"There's only one thing you can surmise from this," says Paikiasothy Saravanamuttu, executive director of the Colombo-based Centre for Policy Alternatives. "The government doesn't want the world to see what happened there – or is currently happening there."...
International observers argue that it needs urgent access to the former battle zone to not just check on civilians left behind but also to provide a safeguard against human rights violations, torture, and arbitrary detention for any remaining Tamil Tiger rebels.
According to the Daily Telegraph, a London-based newspaper, the government has been accused of "ethnic cleansing" in Tamil areas in Sri Lanka's northeast region.
Aid officials, human rights campaigners and politicians claim Tamils have been driven out of areas in the north-east of the country by killings and kidnappings carried out by pro-government militias.
They say the government has simultaneously encouraged members of the Sinhalese majority in the south to relocate to the vacated villages….
[A local campaigner for the families of Tamils who have disappeared] said much of the "ethnic cleansing" was being done in the name of economic development in which Tamil villagers were being moved out to make way for new roads, power plants and irrigation schemes, while Sinhalese workers were being drafted in with incentives including free land and housing.
But the Sri Lankan government denies such reports and insists it is in favor of a national reconciliation campaign. On the eve of the Human Rights Commission session, a Sri Lankan government official said international monitoring was unacceptable, reports The Nation, a Sri Lankan daily.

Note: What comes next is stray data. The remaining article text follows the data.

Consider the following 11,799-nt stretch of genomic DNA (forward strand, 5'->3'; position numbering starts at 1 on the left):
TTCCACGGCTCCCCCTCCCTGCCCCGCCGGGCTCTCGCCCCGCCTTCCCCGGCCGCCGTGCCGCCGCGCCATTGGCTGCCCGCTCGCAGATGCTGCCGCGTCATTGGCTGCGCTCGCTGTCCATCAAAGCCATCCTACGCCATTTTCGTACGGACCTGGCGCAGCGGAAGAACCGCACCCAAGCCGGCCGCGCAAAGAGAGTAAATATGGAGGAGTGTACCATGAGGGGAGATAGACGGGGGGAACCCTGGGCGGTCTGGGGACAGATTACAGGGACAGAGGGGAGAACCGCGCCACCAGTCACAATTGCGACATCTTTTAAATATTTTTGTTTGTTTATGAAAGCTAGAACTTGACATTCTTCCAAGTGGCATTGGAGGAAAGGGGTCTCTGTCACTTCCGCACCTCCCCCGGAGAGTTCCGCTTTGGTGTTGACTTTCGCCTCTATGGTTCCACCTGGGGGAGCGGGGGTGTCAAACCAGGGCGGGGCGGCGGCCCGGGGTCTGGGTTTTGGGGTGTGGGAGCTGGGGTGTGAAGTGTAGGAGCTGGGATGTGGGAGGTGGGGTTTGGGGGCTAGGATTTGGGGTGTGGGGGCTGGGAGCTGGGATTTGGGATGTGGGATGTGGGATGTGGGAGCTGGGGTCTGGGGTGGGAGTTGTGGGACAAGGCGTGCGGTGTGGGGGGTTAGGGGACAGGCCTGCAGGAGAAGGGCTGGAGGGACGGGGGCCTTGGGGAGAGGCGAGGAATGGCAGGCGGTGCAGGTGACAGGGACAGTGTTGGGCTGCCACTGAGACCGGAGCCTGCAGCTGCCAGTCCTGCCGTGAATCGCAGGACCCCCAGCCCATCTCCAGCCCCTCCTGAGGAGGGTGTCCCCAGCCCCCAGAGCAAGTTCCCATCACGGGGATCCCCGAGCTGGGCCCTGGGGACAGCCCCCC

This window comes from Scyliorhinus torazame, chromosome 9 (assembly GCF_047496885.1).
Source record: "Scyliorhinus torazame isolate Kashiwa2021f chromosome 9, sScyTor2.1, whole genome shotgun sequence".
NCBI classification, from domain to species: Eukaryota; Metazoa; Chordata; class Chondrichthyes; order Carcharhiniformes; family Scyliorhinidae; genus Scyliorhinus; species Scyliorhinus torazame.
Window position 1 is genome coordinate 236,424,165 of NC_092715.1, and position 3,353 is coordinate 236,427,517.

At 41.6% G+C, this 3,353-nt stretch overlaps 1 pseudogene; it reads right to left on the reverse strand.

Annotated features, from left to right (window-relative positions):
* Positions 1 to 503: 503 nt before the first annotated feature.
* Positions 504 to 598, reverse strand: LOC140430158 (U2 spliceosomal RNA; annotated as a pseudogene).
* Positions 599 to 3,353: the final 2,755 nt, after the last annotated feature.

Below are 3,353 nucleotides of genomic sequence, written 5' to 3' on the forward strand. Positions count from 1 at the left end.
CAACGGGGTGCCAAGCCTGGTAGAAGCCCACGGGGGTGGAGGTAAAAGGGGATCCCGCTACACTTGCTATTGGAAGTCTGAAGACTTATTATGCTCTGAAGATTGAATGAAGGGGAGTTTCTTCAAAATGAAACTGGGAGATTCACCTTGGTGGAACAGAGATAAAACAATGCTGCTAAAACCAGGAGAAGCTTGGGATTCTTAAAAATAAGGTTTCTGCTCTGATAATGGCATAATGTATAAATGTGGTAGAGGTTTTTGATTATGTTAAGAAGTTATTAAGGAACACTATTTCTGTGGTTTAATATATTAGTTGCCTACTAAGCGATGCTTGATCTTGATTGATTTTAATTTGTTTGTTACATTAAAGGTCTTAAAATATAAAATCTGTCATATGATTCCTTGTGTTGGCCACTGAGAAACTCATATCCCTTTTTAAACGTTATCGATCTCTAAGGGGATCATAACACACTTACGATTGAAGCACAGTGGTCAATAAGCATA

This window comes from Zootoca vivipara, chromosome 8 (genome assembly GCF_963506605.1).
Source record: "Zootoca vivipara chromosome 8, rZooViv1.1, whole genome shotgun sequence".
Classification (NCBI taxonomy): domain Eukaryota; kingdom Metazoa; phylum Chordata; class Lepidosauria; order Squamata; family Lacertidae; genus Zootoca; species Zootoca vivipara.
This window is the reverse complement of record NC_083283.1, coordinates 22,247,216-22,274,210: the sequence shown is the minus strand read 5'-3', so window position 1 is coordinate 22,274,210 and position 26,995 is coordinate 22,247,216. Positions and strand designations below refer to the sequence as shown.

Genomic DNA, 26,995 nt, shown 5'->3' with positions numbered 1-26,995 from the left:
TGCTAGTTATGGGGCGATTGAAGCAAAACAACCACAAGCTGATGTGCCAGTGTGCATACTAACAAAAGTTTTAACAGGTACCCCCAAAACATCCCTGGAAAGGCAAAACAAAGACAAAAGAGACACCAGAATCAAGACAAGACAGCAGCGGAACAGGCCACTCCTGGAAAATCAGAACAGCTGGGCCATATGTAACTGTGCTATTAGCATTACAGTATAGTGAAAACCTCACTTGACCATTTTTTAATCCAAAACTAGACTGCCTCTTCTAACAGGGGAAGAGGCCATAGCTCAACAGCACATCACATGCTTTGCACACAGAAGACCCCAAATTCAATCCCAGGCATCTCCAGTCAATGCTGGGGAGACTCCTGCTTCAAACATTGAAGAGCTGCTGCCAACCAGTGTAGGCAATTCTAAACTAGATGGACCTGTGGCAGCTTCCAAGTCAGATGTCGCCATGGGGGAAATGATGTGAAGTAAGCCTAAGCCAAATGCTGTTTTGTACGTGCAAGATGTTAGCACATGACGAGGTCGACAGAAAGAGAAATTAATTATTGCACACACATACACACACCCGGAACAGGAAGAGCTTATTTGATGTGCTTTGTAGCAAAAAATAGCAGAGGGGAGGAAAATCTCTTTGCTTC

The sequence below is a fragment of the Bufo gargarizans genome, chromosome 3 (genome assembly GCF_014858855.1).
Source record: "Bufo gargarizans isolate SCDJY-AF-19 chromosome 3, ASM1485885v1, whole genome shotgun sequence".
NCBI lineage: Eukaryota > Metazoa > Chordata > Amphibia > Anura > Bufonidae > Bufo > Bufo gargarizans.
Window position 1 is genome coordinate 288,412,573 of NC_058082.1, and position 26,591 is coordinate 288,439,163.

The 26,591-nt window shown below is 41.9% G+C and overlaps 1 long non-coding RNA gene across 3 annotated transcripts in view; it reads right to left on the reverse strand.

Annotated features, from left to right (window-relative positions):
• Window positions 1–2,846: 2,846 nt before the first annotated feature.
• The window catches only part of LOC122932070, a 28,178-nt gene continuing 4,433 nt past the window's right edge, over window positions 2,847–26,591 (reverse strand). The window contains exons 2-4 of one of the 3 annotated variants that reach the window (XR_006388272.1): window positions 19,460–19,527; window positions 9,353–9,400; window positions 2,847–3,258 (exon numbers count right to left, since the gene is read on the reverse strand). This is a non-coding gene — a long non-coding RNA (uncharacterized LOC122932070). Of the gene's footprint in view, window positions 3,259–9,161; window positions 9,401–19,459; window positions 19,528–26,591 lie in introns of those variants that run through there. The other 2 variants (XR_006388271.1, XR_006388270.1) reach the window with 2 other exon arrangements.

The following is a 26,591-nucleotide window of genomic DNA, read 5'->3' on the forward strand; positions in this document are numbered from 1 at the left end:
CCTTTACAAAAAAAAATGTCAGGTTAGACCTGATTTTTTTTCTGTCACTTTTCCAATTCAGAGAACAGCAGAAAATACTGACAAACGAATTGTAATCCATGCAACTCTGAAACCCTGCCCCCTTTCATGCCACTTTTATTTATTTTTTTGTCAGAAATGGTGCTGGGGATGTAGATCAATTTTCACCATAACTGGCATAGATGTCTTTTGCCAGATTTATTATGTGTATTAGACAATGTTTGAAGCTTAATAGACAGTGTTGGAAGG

The international community is welcome to provide Sri Lanka with assistance, but it should be according to the wishes of the people of this country, including the people of the North, Senior Presidential Advisor and MP Basil Rakapaksa said in a message to the international community.
"If they want to be our friends, then they should be genuine friends. We do not want 'monitors,' we need partners. Be our partners in this task to help our people," Rajapaksa said.
An opinion piece in an Indian newspaper, the Deccan Herald, argues that the Human Rights Commission's disagreement on how to tackle Sri Lanka is evidence of a global power play underway in the Indian Ocean.
In essence, Sri Lanka is the theatre where Russia and China are frontally challenging the US's incremental global strategy to establish NATO presence in the Indian Ocean region. The US has succeeded in bringing the NATO up to the Persian Gulf region. The NATO is swiftly expanding its relationship with Pakistan. But it is Sri Lanka that will be the jewel in the NATO's Indian Ocean crown. Russia and China (and Iran) are determined to frustrate the US geo-strategy. The hard reality, therefore, is that geopolitics is sidetracking Sri Lanka's Tamil problem.
Meanwhile, the Sri Lankan government on Tuesday rejected the Tamil Tigers' offer to participate in the country's democratic process after being defeated last week, reports the BBC.
In an interview with the BBC, [Sri Lankan defense secretary] Gotabhaya Rajapaksa said the LTTE rebels could not be trusted to give up "terrorism"....
He said: "I do not believe the LTTE can enter a democratic process after years of their violent activities." He added that there were "enough democratic Tamil political parties in the country" to represent the Tamil minority....
Mr Rajapaksa also said the work of government forces was not yet over as they had to recover weapons hidden by the LTTE in the northern and eastern regions.